Filed under: Food safety
Over 29 million people in the U.S. have diabetes, and they’re especially at risk of infections due to weakened or damaged immune systems, kidneys, and gastrointestinal tracts. It’s important to exercise extra caution and practice food safety to avoid foodborne illnesses and food poisoning. So, pay attention to how you handle, prepare, and store what you eat.
During the holidays, many share food at office parties, favorite restaurants, or other gatherings with family and friends. You also might receive home-cooked treats as gifts. Remember your overall health and well-being. Here are some ways to maintain it.
- Avoid certain foods. Some holiday foods—such as unpasteurized apple cider and homemade eggnog—can put you at risk of illness. Some raw foods—such as cookie dough, eggs, sprouts, meat, fish, and poultry—can cause food poisoning too. Make sure that uncooked vegetables and fruits are handled carefully as well as seafood, ham, and chicken salads made with mayonnaise. These foods easily spoil or risk contamination. If something doesn’t look or smell right, don’t take a chance.
- Practice safe food handling. If you’re taking food to a holiday dinner or party, make sure to keep cold foods cold. Fill your cooler with ice and keep the temperature below 40°. Transport hot foods in an insulated container, and make sure the temperature is at least 140°. Refrigerate all perishable leftovers within 2 hours of serving, and reheat them to 165° before eating.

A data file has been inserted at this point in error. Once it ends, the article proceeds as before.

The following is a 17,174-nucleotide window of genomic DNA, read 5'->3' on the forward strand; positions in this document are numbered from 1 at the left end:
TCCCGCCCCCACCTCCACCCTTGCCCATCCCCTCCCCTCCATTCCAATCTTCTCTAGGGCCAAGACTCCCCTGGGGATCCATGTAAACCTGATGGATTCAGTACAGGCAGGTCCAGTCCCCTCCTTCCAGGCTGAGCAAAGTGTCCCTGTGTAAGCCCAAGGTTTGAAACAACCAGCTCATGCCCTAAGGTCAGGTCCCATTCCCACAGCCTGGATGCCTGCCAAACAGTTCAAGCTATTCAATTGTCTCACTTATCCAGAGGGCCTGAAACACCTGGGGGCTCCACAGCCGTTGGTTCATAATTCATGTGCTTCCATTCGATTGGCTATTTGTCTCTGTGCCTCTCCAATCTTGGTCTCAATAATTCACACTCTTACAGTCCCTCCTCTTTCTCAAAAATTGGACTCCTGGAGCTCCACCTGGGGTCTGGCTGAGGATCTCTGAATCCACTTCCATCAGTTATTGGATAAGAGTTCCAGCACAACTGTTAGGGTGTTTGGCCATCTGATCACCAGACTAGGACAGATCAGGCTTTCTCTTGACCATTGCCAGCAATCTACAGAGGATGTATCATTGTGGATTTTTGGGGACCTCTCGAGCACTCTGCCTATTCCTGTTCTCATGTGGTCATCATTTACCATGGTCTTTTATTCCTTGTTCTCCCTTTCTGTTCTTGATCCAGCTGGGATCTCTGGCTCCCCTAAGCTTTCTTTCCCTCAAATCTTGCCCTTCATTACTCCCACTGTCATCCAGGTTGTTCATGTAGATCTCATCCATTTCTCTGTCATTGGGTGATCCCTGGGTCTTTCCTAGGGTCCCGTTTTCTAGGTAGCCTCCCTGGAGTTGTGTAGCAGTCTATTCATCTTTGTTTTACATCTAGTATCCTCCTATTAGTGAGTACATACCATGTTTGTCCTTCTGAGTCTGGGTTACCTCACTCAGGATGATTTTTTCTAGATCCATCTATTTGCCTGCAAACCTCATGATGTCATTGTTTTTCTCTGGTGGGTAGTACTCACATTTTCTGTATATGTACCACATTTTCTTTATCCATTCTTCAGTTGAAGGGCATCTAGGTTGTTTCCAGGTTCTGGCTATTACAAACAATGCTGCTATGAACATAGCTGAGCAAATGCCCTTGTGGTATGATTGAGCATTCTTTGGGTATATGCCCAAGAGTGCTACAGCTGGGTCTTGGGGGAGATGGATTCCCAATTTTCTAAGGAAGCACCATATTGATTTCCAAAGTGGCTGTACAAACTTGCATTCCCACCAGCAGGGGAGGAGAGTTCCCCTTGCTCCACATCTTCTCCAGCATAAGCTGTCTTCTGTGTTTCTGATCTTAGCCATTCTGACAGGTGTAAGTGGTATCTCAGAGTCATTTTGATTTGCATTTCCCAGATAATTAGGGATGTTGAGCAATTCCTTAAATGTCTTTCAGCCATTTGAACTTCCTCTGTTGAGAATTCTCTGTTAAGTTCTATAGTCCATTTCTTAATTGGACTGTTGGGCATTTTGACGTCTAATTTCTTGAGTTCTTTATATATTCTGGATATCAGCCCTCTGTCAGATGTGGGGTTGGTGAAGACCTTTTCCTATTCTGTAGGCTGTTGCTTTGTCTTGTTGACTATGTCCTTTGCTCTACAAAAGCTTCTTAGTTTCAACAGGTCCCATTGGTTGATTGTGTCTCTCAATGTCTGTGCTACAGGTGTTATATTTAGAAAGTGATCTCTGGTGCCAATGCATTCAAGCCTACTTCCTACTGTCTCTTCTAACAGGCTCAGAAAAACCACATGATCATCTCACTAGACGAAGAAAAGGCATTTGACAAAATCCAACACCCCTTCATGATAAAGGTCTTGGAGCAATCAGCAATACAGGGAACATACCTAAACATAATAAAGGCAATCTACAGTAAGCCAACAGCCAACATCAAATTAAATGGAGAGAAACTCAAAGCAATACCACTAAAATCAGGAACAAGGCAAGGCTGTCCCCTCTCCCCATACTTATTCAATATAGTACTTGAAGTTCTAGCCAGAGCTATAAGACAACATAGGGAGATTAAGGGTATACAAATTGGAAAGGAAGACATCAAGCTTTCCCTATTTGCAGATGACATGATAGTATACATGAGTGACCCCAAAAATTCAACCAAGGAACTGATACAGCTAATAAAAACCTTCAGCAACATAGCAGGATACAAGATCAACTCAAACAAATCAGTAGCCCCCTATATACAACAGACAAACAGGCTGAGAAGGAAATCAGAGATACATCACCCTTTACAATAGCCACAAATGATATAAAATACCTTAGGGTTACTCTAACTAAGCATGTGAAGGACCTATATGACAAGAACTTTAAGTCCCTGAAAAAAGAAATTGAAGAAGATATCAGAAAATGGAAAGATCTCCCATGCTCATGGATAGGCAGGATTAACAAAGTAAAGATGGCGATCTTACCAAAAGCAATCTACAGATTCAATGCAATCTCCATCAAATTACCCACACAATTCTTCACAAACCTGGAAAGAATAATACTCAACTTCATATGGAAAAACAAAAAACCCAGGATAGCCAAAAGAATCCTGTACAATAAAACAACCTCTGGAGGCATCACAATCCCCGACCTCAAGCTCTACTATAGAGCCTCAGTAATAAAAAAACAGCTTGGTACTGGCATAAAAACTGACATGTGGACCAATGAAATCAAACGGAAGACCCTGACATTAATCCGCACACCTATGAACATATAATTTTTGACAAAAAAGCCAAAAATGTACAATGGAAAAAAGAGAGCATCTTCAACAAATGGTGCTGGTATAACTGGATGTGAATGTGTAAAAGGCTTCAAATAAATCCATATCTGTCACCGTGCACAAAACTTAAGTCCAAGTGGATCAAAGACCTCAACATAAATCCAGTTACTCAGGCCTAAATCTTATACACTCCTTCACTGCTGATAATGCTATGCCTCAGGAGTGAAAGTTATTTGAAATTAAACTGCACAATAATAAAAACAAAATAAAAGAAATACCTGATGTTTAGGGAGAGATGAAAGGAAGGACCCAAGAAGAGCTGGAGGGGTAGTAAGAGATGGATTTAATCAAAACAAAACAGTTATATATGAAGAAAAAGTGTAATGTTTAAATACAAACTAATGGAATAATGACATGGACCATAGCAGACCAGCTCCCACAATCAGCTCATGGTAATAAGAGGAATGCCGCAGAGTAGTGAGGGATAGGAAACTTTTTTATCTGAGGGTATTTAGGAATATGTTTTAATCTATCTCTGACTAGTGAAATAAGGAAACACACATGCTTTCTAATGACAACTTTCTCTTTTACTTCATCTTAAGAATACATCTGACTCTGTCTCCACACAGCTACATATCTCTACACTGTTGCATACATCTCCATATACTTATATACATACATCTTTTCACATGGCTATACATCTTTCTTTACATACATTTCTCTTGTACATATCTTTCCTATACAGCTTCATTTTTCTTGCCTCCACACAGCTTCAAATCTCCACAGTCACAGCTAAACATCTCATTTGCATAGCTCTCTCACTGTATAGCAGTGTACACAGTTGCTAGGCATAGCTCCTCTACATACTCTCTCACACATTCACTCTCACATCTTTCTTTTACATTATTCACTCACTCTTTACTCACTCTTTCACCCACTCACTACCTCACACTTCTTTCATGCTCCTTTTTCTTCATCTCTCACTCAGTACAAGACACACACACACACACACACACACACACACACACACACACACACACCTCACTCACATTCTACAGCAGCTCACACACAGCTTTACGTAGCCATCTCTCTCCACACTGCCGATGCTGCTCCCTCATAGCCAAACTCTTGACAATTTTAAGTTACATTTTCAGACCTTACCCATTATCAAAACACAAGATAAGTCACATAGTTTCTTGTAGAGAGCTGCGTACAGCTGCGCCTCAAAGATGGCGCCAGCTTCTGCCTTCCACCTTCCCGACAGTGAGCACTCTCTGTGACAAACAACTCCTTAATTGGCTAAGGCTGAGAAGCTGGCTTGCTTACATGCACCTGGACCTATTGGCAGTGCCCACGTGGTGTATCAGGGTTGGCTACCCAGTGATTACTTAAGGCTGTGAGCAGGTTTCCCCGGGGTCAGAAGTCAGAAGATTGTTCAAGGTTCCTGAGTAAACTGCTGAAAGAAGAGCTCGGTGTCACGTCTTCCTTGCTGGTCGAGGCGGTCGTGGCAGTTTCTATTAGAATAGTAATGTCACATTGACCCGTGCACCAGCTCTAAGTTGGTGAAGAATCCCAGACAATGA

Visit the Centers for Disease Control and Prevention (CDC) page for resources and tips to help raise awareness about National Diabetes Month. And see your healthcare provider if you suspect you have a foodborne illness. In the meantime, read the U.S. Departments of Agriculture and Health and Human Services guide, “Food Safety for People with Diabetes,” to learn more about diabetes and your immune system.
Eating in an unfamiliar culture can be adventurous but sometimes daunting, especially if you’re unprepared. You’ll find foods that are surprisingly familiar, such as sauces, soups, and pastas. However, the spices might be different. You’ll also find foods that are quite different from your usual fare. Keep familiar favorites in your meal plan while you enjoy the variety of special foods each culture has to offer.
You might have concerns about food and beverage safety in some locations, so heed the training you receive for specific areas. To maintain operational readiness and prevent gastrointestinal distress, pay close attention to what you eat and drink. You’re at risk of foodborne illnesses if you consume food or drinks containing certain bacteria, parasites, viruses, and toxins. Still, there are ways to stay well.
- Eat only cooked produce that’s served hot. Wash all fruits with treated water and peel them yourself. Avoid salads, raw fruits and vegetables, and unpasteurized juices.
- Eat thoroughly cooked meat, poultry, seafood, and eggs. Avoid foods served from food carts unless they’re cooked in front of you.
- Enjoy pasteurized dairy products and hard cheeses. Avoid soft cheeses and unpasteurized yogurt.
- Choose foods with little moisture, such as bread and crackers. Packaged dry foods are generally considered safe.